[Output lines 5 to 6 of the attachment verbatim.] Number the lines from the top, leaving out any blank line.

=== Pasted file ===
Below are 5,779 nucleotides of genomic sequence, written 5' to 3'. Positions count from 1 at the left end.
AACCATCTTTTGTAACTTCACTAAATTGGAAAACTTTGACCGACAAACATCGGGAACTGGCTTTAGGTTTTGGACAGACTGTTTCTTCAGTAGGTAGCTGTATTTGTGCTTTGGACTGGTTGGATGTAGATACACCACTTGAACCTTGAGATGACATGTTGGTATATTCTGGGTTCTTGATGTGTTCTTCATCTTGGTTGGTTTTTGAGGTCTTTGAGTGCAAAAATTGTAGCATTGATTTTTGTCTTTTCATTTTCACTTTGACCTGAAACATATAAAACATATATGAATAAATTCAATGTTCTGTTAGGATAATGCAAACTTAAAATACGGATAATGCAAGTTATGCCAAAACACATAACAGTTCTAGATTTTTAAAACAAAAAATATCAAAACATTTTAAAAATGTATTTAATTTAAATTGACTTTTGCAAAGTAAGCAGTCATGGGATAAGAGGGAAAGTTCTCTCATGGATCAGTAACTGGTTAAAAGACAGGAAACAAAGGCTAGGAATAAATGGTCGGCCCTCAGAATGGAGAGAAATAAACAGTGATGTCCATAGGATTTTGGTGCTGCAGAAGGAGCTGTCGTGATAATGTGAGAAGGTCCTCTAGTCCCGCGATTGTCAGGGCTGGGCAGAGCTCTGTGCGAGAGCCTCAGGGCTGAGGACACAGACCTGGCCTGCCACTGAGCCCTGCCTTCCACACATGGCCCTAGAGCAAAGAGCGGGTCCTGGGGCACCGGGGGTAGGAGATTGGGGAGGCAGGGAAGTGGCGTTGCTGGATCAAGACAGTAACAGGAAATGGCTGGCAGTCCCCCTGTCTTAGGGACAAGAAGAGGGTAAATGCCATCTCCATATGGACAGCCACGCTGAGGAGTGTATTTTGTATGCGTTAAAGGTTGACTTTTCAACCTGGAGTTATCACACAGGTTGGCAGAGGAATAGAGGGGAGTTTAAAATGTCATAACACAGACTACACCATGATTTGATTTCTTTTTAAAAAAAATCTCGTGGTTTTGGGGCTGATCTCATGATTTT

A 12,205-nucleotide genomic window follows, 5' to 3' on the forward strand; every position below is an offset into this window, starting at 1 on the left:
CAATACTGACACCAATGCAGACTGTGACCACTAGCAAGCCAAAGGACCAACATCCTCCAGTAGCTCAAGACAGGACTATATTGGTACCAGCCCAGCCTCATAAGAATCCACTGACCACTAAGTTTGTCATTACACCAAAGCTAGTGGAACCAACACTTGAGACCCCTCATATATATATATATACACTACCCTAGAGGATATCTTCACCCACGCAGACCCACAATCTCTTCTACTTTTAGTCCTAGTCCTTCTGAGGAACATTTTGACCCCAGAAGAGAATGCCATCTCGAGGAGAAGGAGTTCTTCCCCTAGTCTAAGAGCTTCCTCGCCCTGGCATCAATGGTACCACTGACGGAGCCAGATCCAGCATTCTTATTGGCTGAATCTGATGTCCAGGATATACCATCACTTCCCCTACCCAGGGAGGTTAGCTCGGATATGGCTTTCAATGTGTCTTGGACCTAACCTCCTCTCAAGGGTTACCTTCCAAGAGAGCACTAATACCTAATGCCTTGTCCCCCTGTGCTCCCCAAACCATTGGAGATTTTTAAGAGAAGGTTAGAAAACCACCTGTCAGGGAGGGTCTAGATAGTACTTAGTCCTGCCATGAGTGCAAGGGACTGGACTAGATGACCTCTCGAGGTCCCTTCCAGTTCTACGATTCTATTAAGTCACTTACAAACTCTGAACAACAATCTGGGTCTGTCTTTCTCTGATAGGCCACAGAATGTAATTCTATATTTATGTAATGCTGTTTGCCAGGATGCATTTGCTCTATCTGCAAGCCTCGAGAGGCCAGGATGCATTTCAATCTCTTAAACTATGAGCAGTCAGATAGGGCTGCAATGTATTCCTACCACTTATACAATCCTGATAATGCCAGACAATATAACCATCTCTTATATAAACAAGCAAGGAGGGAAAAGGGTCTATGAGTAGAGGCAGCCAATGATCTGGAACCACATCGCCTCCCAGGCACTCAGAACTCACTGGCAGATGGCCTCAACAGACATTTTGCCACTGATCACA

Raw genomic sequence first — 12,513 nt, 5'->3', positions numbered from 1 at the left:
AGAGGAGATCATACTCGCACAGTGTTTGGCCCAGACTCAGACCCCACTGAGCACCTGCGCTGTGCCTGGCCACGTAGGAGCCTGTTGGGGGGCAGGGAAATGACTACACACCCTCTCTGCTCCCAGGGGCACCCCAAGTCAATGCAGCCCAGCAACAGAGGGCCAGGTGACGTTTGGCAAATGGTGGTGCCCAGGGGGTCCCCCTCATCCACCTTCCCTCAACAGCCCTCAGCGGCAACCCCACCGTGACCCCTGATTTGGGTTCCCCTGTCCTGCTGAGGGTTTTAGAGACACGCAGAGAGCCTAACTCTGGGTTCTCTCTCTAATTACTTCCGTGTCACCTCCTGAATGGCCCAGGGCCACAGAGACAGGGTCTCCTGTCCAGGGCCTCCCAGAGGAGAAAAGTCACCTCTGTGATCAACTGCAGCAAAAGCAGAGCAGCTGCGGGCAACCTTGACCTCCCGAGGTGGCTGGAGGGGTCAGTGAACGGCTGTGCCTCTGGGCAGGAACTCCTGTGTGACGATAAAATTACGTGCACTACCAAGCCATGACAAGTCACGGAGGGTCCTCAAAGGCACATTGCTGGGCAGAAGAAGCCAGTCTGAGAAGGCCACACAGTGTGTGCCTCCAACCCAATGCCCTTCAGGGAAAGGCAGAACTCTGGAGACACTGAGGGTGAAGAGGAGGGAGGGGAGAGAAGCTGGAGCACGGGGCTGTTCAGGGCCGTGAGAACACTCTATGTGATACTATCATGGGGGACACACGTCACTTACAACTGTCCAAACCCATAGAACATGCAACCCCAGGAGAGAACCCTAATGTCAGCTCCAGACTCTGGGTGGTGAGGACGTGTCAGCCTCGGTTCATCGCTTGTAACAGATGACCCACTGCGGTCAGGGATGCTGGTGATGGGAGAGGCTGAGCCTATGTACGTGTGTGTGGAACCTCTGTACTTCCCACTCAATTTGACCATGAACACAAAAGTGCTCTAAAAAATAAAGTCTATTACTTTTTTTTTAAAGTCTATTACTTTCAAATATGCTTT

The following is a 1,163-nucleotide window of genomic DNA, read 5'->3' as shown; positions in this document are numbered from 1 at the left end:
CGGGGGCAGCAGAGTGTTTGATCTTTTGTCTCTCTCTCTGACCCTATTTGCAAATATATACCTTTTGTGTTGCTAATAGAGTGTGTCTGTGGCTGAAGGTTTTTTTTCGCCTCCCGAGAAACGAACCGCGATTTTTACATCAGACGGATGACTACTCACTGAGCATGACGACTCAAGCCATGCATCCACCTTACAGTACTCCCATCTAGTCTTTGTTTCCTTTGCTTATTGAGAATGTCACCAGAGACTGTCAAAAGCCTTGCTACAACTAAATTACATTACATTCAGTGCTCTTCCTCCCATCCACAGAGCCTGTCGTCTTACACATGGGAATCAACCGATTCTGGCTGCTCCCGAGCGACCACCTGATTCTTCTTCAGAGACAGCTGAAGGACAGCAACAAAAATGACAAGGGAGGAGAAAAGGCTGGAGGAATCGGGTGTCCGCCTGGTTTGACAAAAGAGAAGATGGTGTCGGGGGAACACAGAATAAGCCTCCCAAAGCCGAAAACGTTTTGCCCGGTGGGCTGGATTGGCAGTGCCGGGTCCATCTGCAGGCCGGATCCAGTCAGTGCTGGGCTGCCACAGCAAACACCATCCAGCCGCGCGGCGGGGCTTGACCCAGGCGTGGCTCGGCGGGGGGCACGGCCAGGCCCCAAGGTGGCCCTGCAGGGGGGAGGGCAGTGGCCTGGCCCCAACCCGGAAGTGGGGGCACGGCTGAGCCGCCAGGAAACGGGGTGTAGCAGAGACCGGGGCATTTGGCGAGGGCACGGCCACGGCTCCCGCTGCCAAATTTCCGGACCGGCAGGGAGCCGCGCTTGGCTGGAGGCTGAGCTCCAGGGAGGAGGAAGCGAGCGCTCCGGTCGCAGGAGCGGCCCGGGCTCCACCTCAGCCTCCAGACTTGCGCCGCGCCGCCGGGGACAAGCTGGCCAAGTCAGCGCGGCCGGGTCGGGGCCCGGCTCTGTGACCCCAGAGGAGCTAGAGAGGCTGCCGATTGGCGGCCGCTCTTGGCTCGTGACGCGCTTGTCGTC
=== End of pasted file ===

Raw genomic sequence first — 12,513 nt, 5'->3', positions numbered from 1 at the left:
AGAGGAGATCATACTCGCACAGTGTTTGGCCCAGACTCAGACCCCACTGAGCACCTGCGCTGTGCCTGGCCACGTAGGAGCCTGTTGGGGGGCAGGGAAATGACTACACACCCTCTCTGCTCCCAGGGGCACCCCAAGTCAATGCAGCCCAGCAACAGAGGGCCAGGTGACGTTTGGCAAATGGTGGTGCCCAGGGGGTCCCCCTCATCCACCTTCCCTCAACAGCCCTCAGCGGCAACCCCACCGTGACCCCTGATTTGGGTTCCCCTGTCCTGCTGAGGGTTTTAGAGACACGCAGAGAGCCTAACTCTGGGTTCTCTCTCTAATTACTTCCGTGTCACCTCCTGAATGGCCCAGGGCCACAGAGACAGGGTCTCCTGTCCAGGGCCTCCCAGAGGAGAAAAGTCACCTCTGTGATCAACTGCAGCAAAAGCAGAGCAGCTGCGGGCAACCTTGACCTCCCGAGGTGGCTGGAGGGGTCAGTGAACGGCTGTGCCTCTGGGCAGGAACTCCTGTGTGACGATAAAATTACGTGCACTACCAAGCCATGACAAGTCACGGAGGGTCCTCAAAGGCACATTGCTGGGCAGAAGAAGCCAGTCTGAGAAGGCCACACAGTGTGTGCCTCCAACCCAATGCCCTTCAGGGAAAGGCAGAACTCTGGAGACACTGAGGGTGAAGAGGAGGGAGGGGAGAGAAGCTGGAGCACGGGGCTGTTCAGGGCCGTGAGAACACTCTATGTGATACTATCATGGGGGACACACGTCACTTACAACTGTCCAAACCCATAGAACATGCAACCCCAGGAGAGAACCCTAATGTCAGCTCCAGACTCTGGGTGGTGAGGACGTGTCAGCCTCGGTTCATCGCTTGTAACAGATGACCCACTGCGGTCAGGGATGCTGGTGATGGGAGAGGCTGAGCCTATGTACGTGTGTGTGGAACCTCTGTACTTCCCACTCAATTTGACCATGAACACAAAAGTGCTCTAAAAAATAAAGTCTATTACTTTTTTTTTAAAGTCTATTACTTTCAAATATGCTTT